CEPA graphical methodology

The original CEPA methodology is based on a graphical pinch analysis technique known as the energy planning pinch diagram (EPPD), which the authors originally proposed for high-level planning of carbon-constrained energy systems.2 The method has since been widely used by researchers to analyse problems in six different continents.3

CEPA methodology deals with the two-fold problem of determining the minimum amount of zero- or low-carbon energy source needed to meet the energy requirements and emissions constraints of a system; and determining the allocation of energy sources in order to satisfy both energy requirements and carbon constraints within the system. Here we assume the methodology applies only to electricity, so that other than the carbon footprint factors, different power sources are practically interchangeable with each other. The main steps of the procedure are:

  • Step 1. Define the system boundary and components.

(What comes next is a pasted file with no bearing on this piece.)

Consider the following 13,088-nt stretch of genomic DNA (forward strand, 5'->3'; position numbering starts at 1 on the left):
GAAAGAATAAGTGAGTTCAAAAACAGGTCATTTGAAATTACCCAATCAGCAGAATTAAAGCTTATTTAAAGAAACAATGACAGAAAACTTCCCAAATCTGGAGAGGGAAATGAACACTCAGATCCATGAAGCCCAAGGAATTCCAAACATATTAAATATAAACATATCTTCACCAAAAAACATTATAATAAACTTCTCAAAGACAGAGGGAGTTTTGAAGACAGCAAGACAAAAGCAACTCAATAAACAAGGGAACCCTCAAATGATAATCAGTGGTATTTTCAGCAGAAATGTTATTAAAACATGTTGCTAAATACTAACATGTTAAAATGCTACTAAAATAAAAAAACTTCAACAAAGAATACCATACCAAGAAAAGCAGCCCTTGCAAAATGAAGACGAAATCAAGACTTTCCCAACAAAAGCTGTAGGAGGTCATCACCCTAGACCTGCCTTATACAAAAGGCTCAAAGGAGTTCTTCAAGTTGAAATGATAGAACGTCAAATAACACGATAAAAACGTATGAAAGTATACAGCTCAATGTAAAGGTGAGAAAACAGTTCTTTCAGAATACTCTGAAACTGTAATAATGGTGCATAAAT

• Step 2. Rank the energy sources in order of ascending carbon intensity.
  • Step 3. Plot the energy sources in sequence as vectors on rectangular coordinates, with cumulative power as x-axis and emissions rate as the y-axis. The slope of each segment of this source composite curve corresponds to its carbon intensity.
  • Step 4. Rank the energy demands in order of ascending carbon intensity limit.
  • Step 5. Plot the energy demands as in Step 3 to generate the demand composite curve. In case the system has a single unified demand for energy, the demand composite curve is just a diagonal line. The horizontal distance of the demand composite curve represents the total energy requirement of the entire system, while its vertical distance represents the total emission limit